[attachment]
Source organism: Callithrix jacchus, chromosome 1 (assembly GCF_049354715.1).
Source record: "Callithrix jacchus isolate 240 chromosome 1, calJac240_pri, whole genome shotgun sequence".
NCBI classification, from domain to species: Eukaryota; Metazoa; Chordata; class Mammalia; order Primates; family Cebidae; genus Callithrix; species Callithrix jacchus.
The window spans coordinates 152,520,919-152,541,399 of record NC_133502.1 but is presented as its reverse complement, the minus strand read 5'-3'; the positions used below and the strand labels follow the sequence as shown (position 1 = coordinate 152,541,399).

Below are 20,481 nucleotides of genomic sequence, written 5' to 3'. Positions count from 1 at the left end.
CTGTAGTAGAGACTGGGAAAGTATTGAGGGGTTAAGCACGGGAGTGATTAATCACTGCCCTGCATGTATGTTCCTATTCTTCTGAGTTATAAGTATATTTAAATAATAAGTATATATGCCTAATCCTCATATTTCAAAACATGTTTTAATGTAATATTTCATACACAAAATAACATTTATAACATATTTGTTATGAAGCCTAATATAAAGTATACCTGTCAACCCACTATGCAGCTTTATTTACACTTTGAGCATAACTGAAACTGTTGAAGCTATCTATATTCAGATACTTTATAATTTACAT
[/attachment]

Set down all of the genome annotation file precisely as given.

Source organism: Callithrix jacchus, chromosome 1 (assembly GCF_049354715.1).
Source record: "Callithrix jacchus isolate 240 chromosome 1, calJac240_pri, whole genome shotgun sequence".
NCBI classification, from domain to species: Eukaryota; Metazoa; Chordata; class Mammalia; order Primates; family Cebidae; genus Callithrix; species Callithrix jacchus.
The window spans coordinates 152,520,919-152,541,399 of record NC_133502.1 but is presented as its reverse complement, the minus strand read 5'-3'; the positions used below and the strand labels follow the sequence as shown (position 1 = coordinate 152,541,399).

Below are 20,481 nucleotides of genomic sequence, written 5' to 3'. Positions count from 1 at the left end.
CTGTAGTAGAGACTGGGAAAGTATTGAGGGGTTAAGCACGGGAGTGATTAATCACTGCCCTGCATGTATGTTCCTATTCTTCTGAGTTATAAGTATATTTAAATAATAAGTATATATGCCTAATCCTCATATTTCAAAACATGTTTTAATGTAATATTTCATACACAAAATAACATTTATAACATATTTGTTATGAAGCCTAATATAAAGTATACCTGTCAACCCACTATGCAGCTTTATTTACACTTTGAGCATAACTGAAACTGTTGAAGCTATCTATATTCAGATACTTTATAATTTACAT